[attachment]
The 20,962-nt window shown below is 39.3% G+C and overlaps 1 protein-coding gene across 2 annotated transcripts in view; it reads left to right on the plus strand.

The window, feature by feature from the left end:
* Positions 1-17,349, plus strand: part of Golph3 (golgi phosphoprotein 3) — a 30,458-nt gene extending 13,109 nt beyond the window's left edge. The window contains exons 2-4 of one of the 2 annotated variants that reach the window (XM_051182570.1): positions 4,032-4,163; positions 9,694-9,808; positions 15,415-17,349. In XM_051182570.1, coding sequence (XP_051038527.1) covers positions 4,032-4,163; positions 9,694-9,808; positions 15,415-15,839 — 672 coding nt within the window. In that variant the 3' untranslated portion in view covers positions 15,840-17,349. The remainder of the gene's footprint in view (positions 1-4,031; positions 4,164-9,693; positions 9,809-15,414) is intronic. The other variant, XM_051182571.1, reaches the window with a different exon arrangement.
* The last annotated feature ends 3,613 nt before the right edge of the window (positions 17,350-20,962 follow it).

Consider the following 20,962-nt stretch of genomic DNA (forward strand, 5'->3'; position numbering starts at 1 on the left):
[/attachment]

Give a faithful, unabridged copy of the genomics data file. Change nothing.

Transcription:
The 20,962-nt window shown below is 39.3% G+C and overlaps 1 protein-coding gene across 2 annotated transcripts in view; it reads left to right on the plus strand.

The window, feature by feature from the left end:
* Positions 1-17,349, plus strand: part of Golph3 (golgi phosphoprotein 3) — a 30,458-nt gene extending 13,109 nt beyond the window's left edge. The window contains exons 2-4 of one of the 2 annotated variants that reach the window (XM_051182570.1): positions 4,032-4,163; positions 9,694-9,808; positions 15,415-17,349. In XM_051182570.1, coding sequence (XP_051038527.1) covers positions 4,032-4,163; positions 9,694-9,808; positions 15,415-15,839 — 672 coding nt within the window. In that variant the 3' untranslated portion in view covers positions 15,840-17,349. The remainder of the gene's footprint in view (positions 1-4,031; positions 4,164-9,693; positions 9,809-15,414) is intronic. The other variant, XM_051182571.1, reaches the window with a different exon arrangement.
* The last annotated feature ends 3,613 nt before the right edge of the window (positions 17,350-20,962 follow it).

Consider the following 20,962-nt stretch of genomic DNA (forward strand, 5'->3'; position numbering starts at 1 on the left):